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Saturday at 12 noon, some Dodger fans have scheduled a demonstration to voice displeasure “with Frank McCourt, MLB, and Bud Selig for allowing the collapse of this once proud franchise.” It’s taken me a while to understand the point of this type of protest – fan disgust with the state of Dodger ownership is already an international story, one that has been conveyed through the daily decline in Dodger attendance more effectively than any single-day action could ever hope to do. It’s the silence, not the screaming, that speaks volumes.
However, I do realize that for some fans, staying away from the games (whether by conscious protest or simple apathy) is not exactly a catharsis. On that level, a demonstration makes sense to me, with like-minded people coming together to make their statement clear, even if it’s a statement that otherwise goes without saying.
There might be media coverage of the demonstration, but it will be media coverage that reiterates a story already being told – there’s a baseball crisis in Los Angeles, and fans are anxious to have it resolved. It’s not my place to tell the participants that the media coverage won’t matter, but only speaking for myself, I imagine the most important part of the gathering will be the camaraderie, the shared spirit of Dodger fans who have always cherished their team.
Friday, Hiroki Kuroda took over the Dodger lead in ERA at 2.90, moving ahead of a pitcher most assume will make the National League All-Star team, Clayton Kershaw. In his past six starts, Kuroda has a 1.72 ERA, and opponents are batting .191 against him. So has Kuroda pitched his way into All-Star consideration?
In 2010, there were eight starting pitchers on the NL roster until injured Yovani Gallardo of Milwaukee was replaced by San Diego reliever Heath Bell. In 2009, there were also eight starting pitchers, with Pittsburgh’s Zach Duke replacing San Francisco’s Matt Cain. So top-eight is the neighborhood you want to be in, if not even better.
Here’s where Kershaw and Kuroda currently rank in certain categories that might matter to the various selectors for the NL, which is making its All-Star roster announcement Sunday:
ERA: Kuroda ninth, Kershaw 10th
Strikeouts: Kershaw first, Kuroda 27th
Innings: Kershaw third (tie), Kuroda 16th (tie)
Wins: Kershaw ninth (tie), Kuroda 27th (tie)
WHIP: Kershaw third, Kuroda 20th
Complete games: Kershaw third, Kuroda has none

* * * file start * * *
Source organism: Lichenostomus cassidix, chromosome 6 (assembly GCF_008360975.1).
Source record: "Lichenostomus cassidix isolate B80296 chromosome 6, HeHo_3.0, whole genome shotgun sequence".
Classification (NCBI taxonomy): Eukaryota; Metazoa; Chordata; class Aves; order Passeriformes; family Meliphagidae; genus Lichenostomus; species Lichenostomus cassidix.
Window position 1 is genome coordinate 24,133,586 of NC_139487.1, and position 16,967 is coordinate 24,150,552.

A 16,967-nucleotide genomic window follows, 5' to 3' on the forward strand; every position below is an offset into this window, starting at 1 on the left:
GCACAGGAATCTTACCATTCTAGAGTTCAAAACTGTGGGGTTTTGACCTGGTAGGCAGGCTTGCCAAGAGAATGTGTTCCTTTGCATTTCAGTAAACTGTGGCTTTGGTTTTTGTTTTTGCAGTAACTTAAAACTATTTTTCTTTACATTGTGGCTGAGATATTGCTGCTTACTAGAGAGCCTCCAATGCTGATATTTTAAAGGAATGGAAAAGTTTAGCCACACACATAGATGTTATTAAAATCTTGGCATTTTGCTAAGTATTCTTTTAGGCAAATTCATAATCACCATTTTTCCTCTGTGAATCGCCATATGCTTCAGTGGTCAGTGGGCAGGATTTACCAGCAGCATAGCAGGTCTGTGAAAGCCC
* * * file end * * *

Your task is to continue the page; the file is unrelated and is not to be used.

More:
Shutouts: Kershaw second (tie), Kuroda has none
Quality starts: Kershaw seventh (tie), Kuroda 17th (tie)
Strikeout/walk ratio: Kershaw fourth, Kuroda 25th
Strikeouts per nine innings: Kershaw first, Kuroda 32nd
Fielding-independent ERA: Kershaw third, Kuroda 34th
Wins Above Replacement: Kershaw fourth, Kuroda 36th
Opponents OPS: Kershaw second, Kuroda 29th
Losses: Kuroda first (tie), Kershaw 75th (tie)
As you can see, outside of ERA, Kuroda’s case is very slim. Now, I wouldn’t completely rule out Kuroda sneaking onto a roster at the last minute, the way Hong-Chih Kuo and Rafael Furcal did a year ago, if a need for a substitute player arises. ERA might be the pitching category that has the most importance for All-Star selectors, plus Kuroda seems to be a popular player in baseball and one who might be in his last year pitching Stateside. But, it’s a tough year to pitch your way into the elite.
No doubt, many Dodger fans would be just as happy to see Kuroda get the All-Star break to rest.
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Could the 37-46 Dodgers win nine games in a row? Perhaps they’ll find some odd encouragement in the play of their Triple-A affiliate in Albuquerque, where the once 42-30 Isotopes have lost nine in a row.
On the day that Esteban Loaiza is getting his well-deserved place on the Las Vegas Walk of Stars, our thoughts turn to Hiroki Kuroda, who as Eric Stephen of True Blue L.A. notes, could use a little homage.
… Despite pitching relatively well in his five starts (2.12 ERA, 3.65 FIP, and 3.46 xFIP; his best month of the season in all three categories), Kuroda never won. The Dodgers scored a total of seven runs in his five starts, and Kuroda was saddled with an 0-4 record during June.
Kuroda starts tonight for the Dodgers as they open a three-game series in Anaheim against the Angels. With just 2.9 runs per start, Kuroda ranks 67th among 71 qualified pitchers in run support in the National League. He will look to snap a dubious streak tonight, as only two Dodgers since 1919 have had more consecutive starts allowing two earned runs without picking up a win. …